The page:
However, I need this right now.
I need this time to walk alone and reset my resolve.
I need this time to pull back and start over.
And my brain needs a minute.. or a few weeks.
There is a Matthew Perryman Jones record that I’ve had on repeat the past couple weeks, called Feels Like Letting Go. It pretty much sums up how I’m feeling.
Oh my love
help me open my heart again
tear it open let the rain fall in
wash this hardness underneath my skin
Oh my love
let me hear your voice come through
I wanna know the love inside of you
make this dark heart believe in what is true
I know that in the dark there's a fear of letting go
I know that in my heart that I fear what I don't know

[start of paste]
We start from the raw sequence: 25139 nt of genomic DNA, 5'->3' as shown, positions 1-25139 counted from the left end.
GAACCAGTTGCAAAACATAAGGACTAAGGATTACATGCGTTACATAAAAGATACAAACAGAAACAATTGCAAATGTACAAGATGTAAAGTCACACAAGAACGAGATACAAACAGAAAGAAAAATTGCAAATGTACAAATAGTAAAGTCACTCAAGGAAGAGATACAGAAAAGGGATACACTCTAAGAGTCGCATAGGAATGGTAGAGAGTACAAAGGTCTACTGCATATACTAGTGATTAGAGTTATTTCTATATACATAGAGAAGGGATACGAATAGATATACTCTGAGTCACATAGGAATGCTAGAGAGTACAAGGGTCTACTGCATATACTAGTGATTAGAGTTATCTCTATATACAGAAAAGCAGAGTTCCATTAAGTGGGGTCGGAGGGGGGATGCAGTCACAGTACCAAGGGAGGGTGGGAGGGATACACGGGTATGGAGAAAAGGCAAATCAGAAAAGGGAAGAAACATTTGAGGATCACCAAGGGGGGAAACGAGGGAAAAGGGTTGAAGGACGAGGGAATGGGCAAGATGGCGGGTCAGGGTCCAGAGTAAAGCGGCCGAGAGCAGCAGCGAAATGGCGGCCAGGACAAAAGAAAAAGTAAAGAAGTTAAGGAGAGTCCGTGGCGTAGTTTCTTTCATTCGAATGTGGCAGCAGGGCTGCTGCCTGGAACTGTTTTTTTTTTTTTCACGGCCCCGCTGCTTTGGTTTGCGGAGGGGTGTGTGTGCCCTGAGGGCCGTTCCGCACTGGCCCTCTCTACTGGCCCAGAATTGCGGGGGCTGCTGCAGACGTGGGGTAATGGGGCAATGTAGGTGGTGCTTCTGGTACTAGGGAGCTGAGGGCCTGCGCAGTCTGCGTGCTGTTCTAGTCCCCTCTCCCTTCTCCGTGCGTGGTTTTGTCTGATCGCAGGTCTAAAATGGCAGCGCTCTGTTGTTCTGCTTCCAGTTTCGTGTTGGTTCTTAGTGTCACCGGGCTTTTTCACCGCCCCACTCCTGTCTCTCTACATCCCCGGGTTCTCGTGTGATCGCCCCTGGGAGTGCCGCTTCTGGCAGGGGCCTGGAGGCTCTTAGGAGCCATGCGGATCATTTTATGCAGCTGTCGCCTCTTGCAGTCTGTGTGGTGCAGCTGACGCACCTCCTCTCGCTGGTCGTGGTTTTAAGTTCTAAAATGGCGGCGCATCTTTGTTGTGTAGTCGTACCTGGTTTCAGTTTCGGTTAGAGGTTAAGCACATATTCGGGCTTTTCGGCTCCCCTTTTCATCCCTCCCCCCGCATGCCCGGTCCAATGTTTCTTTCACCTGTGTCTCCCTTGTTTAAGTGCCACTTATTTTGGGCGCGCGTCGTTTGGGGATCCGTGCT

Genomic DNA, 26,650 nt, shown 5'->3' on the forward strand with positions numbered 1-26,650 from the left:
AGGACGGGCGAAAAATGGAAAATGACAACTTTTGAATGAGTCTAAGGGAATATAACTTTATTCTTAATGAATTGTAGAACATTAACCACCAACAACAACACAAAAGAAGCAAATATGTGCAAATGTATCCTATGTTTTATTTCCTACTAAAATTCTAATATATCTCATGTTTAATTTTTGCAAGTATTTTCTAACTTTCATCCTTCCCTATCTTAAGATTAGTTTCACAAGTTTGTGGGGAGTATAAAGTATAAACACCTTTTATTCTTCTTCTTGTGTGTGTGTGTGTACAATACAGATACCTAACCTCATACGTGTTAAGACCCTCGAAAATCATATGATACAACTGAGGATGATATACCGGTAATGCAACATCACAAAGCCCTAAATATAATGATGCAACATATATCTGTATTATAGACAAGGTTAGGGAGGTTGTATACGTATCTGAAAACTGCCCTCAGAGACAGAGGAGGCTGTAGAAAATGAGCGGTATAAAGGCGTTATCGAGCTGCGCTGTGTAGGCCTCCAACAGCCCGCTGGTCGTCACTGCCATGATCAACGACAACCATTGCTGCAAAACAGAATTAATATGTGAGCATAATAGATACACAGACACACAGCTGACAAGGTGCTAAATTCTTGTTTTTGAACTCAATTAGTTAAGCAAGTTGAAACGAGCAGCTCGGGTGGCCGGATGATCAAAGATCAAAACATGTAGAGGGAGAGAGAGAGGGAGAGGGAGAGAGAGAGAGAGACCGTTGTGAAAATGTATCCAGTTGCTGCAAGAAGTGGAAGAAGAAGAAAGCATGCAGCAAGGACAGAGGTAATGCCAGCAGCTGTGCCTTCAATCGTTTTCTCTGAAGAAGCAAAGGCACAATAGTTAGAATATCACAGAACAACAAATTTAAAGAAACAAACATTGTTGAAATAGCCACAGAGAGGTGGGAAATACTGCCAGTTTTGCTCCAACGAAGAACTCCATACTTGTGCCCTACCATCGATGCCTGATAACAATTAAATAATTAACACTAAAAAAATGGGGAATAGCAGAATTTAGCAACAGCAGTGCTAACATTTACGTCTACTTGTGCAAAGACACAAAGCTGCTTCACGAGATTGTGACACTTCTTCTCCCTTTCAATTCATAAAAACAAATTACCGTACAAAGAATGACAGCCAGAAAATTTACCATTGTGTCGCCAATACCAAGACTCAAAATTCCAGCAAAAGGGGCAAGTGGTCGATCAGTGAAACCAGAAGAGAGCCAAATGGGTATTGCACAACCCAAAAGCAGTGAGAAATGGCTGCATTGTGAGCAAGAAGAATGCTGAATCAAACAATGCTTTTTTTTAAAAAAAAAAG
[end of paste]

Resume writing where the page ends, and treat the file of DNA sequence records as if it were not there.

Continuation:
and this feels like I'm letting go
and this feels like I'm letting go
I'm letting go
If you follow this blog or have read the content of this website, you know that music is a crucial part of my life, and my recovery process. Although I’ve been a musician for most of my life, it wasn’t until this past year that I learned the profound physical affect that music and rhythm can have to soothe the central nervous system. Music also has a powerful way of putting words and melody to emotions you can’t otherwise explain. On my Instagram account, I regularly share music that I’m listening to, and I am starting to create and share #musicheals playlists on my Spotify account, because I believe that music is both a language and a fellowship, and it is created to be shared.
I hope that wherever you are tonight, you can be still, breathe, and listen to some music. We’re all in this together. Stay in the arena when you can, and take a break when you need to.
In relentless pursuit,